DEATH PENALTY: COMPLETION OF THE RADICAL MISSION IN CHAD
|The meeting with Prime Minister Emmanuel Nadingar
November 22, 2012: It ended with a meeting with Prime Minister Emmanuel Nadingar, the Chad mission of the radical delegation.
The delegation is composed by Marco Panella, Demba Traore, Secretary of the Nonviolent Radical Party Transnational and Transparty, Elisabetta Zamparutti, member and treasurer of the association Hands Off Cain and Matthew Angels, general counsel of the NRPTT.
To accompany them, the honorary consul of Italy Ermanna Favaretto Delacroix.
The mission was carried out as part of a project supported by the Italian Ministry of Foreign Affairs aimed to increase the number of votes in support of the resolution for a universal moratorium on executions at the General Assembly of the United Nations in December.
The text has been adopted by the Third Committee last Monday.
Chad, which in 2007 voted against the resolution for a universal moratorium on executions, has since then always been absent at the time of the vote.
The Prime Minister Emmanuel Nadingar, to highlight the commitment of Chad in advancing respect for human rights, pointed out how the new constitution recognizes the inviolability and sacredness of human life.
He has recognized the power and importance of dialogue to address situations where prevailing logic of violence.
In this sense, the Prime Minister has appreciated the spirit in which the delegation, and Marco Pannella in particular, has raised the issue of the death penalty and female genital mutilation.
For the Prime Minister the death penalty is a global problem of a world that does not evolve at the same time and in the same way, and requires, like other global problems, to be governed.
With regard to the internal situation, Nadingar recalled the long presence of armed groups in Chad, animated only by a desire for destruction.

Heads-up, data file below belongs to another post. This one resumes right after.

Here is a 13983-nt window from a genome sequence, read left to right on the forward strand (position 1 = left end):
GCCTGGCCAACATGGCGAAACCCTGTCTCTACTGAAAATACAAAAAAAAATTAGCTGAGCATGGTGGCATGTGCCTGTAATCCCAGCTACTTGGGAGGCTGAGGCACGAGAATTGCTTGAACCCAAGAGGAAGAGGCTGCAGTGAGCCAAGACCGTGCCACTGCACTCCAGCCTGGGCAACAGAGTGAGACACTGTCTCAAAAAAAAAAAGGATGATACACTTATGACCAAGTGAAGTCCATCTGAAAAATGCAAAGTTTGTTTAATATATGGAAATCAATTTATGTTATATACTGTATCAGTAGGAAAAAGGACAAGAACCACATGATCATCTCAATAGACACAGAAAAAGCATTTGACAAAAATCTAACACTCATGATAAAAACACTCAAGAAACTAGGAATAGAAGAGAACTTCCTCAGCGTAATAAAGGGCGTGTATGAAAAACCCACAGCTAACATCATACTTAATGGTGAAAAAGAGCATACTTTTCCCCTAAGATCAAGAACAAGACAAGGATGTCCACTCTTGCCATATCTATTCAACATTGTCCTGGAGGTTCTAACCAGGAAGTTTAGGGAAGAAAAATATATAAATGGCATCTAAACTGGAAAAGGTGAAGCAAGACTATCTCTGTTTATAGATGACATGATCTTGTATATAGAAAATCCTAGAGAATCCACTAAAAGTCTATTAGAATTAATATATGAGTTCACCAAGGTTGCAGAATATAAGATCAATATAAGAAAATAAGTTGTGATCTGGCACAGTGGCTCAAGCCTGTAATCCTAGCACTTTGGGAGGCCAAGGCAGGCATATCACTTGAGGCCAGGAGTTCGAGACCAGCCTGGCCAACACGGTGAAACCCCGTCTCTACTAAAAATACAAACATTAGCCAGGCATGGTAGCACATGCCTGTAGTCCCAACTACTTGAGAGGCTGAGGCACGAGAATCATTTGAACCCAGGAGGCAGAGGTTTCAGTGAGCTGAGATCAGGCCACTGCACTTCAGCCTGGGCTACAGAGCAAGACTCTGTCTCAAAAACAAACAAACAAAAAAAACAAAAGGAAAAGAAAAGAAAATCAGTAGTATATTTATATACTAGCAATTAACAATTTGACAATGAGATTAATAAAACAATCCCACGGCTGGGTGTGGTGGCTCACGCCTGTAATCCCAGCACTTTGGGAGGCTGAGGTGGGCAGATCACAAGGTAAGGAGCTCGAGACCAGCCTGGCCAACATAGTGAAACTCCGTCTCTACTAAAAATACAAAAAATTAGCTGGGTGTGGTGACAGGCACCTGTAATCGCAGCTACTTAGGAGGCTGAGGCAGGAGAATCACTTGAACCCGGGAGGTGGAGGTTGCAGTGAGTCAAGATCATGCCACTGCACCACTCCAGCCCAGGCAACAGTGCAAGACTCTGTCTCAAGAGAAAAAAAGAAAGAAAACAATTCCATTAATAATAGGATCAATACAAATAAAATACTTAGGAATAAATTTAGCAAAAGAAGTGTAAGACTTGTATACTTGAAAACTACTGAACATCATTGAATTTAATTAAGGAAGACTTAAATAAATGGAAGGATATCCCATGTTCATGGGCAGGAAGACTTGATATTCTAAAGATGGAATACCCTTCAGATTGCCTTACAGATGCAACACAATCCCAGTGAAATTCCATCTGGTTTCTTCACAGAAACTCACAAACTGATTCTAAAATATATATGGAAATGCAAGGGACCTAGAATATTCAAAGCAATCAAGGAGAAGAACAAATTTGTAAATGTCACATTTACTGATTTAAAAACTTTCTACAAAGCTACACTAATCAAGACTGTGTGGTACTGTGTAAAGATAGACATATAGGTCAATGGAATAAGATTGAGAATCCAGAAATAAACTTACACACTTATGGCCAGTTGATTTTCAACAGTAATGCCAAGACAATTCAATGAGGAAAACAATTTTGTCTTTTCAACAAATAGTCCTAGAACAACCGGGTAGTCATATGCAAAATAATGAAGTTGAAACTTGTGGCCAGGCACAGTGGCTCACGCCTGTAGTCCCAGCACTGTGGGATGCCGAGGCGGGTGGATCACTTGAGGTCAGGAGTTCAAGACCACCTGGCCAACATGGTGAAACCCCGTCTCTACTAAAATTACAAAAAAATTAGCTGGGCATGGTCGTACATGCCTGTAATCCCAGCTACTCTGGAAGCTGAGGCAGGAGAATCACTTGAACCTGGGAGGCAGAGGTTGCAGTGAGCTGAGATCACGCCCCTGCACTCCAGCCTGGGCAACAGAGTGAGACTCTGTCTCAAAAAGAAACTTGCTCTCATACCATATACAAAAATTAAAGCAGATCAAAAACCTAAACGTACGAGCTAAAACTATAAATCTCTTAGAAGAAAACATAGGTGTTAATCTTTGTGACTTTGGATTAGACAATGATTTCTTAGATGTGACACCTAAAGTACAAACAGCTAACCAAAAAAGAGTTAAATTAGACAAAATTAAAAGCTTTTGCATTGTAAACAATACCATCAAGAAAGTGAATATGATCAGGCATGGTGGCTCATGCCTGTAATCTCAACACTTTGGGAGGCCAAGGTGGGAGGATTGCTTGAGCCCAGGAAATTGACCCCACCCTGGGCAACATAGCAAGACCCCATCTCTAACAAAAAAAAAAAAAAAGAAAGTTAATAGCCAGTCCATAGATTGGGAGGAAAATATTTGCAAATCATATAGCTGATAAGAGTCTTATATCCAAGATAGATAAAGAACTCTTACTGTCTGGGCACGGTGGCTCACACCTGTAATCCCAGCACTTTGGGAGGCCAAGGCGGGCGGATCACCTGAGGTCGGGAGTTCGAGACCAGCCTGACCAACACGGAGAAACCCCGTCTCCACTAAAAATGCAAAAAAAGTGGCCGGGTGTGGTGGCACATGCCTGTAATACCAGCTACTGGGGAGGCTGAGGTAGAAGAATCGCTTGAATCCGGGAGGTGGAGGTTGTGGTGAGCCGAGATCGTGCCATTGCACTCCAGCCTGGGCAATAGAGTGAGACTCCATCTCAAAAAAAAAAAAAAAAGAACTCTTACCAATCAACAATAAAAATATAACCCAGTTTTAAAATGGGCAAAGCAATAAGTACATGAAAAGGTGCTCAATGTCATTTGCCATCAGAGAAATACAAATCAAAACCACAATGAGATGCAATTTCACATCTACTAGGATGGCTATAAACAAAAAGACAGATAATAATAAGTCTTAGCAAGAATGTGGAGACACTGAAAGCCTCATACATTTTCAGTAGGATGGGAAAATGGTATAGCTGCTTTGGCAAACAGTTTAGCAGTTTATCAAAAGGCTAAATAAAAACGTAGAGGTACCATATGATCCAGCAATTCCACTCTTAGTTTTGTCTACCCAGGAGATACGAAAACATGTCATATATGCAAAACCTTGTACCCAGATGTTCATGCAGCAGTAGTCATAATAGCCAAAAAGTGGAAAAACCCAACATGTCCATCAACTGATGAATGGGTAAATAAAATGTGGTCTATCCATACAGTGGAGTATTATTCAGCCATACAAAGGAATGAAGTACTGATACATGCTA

But the President of the Republic has managed to create spaces for dialogue, putting an end to violence in this way.
Marco Pannella has shown that this country has an identity that needs be given an appropriate image.
Pannella, in fact, noted that there have been no executions since 2003, that the new Constitution protects the human person in a form such that the death penalty is virtually unconstitutional, that Chad has accepted in 2009 the recommendation of the Human Rights Council UN to ratify the Second Optional Protocol to the Covenant on civil and Political Rights on the death penalty, and, finally, that Chad has a law prohibiting female genital mutilation. Pannella explained that the vote in favor of the two resolutions on the death penalty and female genital mutilation can help give a better picture of Chad at the international level.
Prime Minister Emmanuel Nadingar, while not explicitly saying if Chad will vote in favor or abstain, said that his country is by now âbeyondâ the death penalty.
Willingness to participate in the vote of two resolutions was also evident during formal meetings held previously: with the President of the National Assembly, with the Under-Secretary for Foreign Affairs, the Minister of Justice, Minister for Human Rights, and during the hearing before the Commission on âCommunication and fundamental freedomsâ.
If on female genital mutilation they expressed more clearly a favourable orientation, regarding the resolution for a moratorium on executions, the authorities of Chad so far have only guaranteed that they will not vote "against" as in 2007. (Sources: HOC, 23/11/2012)